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Super PAC organized to boost Klobuchar’s presidential bid

Sen. Amy Klobuchar
REUTERS/Shannon Stapleton
Sen. Amy Klobuchar speaking during the "Moving America Forward: A Presidential Candidate Forum on Infrastructure, Jobs and Building a Better America" event in Las Vegas on Sunday.

At the last Democratic debate, Sen. Elizabeth Warren wanted to make a point: “Everyone on this stage except Amy and me is either a billionaire or is receiving help from PACs that can do unlimited spending.”

While that claim has been challenged, part of it was indisputable: Sen. Amy Klobuchar did not have a Super PAC backing her.

Until late last week.

A week out from the Nevada Caucus, a group called Kitchen Table Conversations filed with the Federal Election Commission on Friday, with the stated goal of assisting Klobuchar in maintaining momentum after a third place finish in New Hampshire. The group intends to operate as a Super PAC, meaning they can spend unlimited amounts of money as long as they do not coordinate directly with the campaign.

Kitchen Table Conversations has already committed $1.2 million to pro-Klobuchar television ads in Nevada and South Carolina, according to Federal Election Commission filings.

“As mid-westerners, we know Amy. With your help, so will America,” the group’s website reads.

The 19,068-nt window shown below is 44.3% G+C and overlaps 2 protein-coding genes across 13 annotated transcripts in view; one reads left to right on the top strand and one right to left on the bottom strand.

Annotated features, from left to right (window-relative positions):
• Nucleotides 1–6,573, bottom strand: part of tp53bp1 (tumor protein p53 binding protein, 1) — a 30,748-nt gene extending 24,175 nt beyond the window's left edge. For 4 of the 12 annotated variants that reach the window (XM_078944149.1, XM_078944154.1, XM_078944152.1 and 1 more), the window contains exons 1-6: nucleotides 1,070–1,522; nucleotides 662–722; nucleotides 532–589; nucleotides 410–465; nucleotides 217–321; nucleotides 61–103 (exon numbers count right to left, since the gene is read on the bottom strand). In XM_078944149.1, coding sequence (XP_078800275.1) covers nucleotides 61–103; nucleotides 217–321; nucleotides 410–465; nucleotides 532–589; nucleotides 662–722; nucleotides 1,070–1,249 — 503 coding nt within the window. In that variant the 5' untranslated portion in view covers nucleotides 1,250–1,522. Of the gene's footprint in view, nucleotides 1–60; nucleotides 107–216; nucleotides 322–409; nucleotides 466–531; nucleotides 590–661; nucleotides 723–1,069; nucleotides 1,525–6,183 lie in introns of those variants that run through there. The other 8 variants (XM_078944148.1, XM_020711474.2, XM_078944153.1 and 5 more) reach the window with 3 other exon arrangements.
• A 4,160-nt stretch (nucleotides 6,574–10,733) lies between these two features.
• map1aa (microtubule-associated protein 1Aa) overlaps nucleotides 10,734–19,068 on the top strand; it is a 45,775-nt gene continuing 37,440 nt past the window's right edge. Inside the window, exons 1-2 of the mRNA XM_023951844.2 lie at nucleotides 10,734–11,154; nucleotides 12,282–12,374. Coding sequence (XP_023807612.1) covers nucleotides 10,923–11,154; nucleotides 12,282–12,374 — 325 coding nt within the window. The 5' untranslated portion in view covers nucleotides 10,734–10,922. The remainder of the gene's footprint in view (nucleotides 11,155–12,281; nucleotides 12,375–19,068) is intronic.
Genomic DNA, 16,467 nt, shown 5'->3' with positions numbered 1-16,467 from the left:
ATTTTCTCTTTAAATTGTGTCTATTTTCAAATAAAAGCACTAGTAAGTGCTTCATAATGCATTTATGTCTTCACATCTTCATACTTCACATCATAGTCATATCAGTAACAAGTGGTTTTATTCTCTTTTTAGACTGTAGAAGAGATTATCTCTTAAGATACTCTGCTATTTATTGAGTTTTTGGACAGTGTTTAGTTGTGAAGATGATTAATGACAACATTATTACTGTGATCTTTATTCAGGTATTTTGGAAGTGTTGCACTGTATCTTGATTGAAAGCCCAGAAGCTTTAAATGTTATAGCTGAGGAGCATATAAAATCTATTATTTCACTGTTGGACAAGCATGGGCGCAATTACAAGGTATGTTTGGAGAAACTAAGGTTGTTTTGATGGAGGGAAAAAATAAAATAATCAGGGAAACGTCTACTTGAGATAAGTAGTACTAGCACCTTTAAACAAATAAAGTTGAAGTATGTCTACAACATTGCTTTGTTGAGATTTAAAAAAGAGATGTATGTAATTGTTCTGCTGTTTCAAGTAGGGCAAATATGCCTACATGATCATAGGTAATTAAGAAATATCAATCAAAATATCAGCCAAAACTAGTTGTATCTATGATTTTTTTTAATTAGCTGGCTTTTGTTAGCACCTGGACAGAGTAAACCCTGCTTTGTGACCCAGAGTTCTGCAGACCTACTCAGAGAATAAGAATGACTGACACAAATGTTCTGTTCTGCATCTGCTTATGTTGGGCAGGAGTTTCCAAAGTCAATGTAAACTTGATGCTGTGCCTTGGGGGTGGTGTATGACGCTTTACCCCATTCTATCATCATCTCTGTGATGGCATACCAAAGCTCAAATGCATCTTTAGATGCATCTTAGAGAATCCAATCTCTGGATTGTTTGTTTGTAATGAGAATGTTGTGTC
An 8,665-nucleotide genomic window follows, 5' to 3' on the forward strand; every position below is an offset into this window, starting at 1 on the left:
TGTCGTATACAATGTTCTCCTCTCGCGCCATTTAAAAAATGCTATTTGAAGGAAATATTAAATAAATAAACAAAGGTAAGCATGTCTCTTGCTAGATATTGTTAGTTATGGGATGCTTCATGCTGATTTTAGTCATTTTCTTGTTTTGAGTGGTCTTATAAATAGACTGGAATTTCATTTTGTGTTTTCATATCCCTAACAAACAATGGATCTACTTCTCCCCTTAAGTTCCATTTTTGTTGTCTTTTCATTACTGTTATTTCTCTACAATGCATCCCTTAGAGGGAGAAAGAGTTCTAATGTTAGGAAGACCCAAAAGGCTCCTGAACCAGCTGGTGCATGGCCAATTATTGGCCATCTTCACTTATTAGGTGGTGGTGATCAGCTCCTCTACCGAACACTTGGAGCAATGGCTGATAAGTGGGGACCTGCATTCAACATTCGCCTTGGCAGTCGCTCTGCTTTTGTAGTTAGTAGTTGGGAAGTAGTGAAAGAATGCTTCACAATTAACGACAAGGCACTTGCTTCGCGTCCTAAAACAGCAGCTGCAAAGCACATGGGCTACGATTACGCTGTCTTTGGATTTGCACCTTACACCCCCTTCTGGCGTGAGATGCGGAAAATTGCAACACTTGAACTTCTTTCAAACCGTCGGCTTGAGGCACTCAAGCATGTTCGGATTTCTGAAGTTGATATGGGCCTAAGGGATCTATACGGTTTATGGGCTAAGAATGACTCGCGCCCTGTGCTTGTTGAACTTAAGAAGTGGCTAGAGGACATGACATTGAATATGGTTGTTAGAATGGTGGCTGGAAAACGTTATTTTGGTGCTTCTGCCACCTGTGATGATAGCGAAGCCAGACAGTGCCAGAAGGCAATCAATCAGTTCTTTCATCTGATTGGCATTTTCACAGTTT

“Amy knows families come together around the kitchen table. There, we tackle problems and make some of the most important of life’s decisions.”

Klobuchar has in part run her campaign on rejecting money from corporate PAC’s. “The senator is not accepting contributions from corporate PACs during her campaign for president,” campaign spokeswoman Carlie Waibel told CNBC last year. 

But this PAC is not explicitly aligned with a corporation. Instead, it seems to be created by prominent operatives within the Minnesota Democratic Farmer Labor party.

Kitchen Table Conversations’ statement of organization lists two people: Richard Carlbom and Kristen McMullen, two prominent DFL activists that work at UnitedStrategies. Both were heavily involved Minnesotans United for All Families, a 2012 campaign to stop a constituional ban on same-sex marriage in Minnesota.

Representatives for the group did not respond to request for comment by publication time.

At one point, most of the candidates still on the debate stage actively rejected any outside support from Super PACs. But Joe Biden, who initially rejected all Super PAC money, dropped his opposition to Super PAC assistance in October. Since then, Unite the Country, a pro-Biden Super PAC, has spent at least $6 million in favor of the candidate. Former Mayor Pete Buttigieg’s campaign has signaled to Super PACs that they should be spending money in particular ways. While he actively rejects Super PAC support, Sen. Bernie Sanders is supported by a Super PAC set up by National Nurses United that is funded by member dues.

“I do not have a super PAC,” Sanders said when he first ran for president in 2016. “And I do not want a super PAC.”

Comments (10)

  1. Submitted by Joe Smith on 02/17/2020 - 11:33 am.

    The ABB (anybody but Bernie) crowd is looking to give money to anyone who they feel may be able to win a State outside New York and California. Klobuchar is next up after Biden finishes his drop to the bottom.

  2. Submitted by Constance Sullivan on 02/17/2020 - 11:51 am.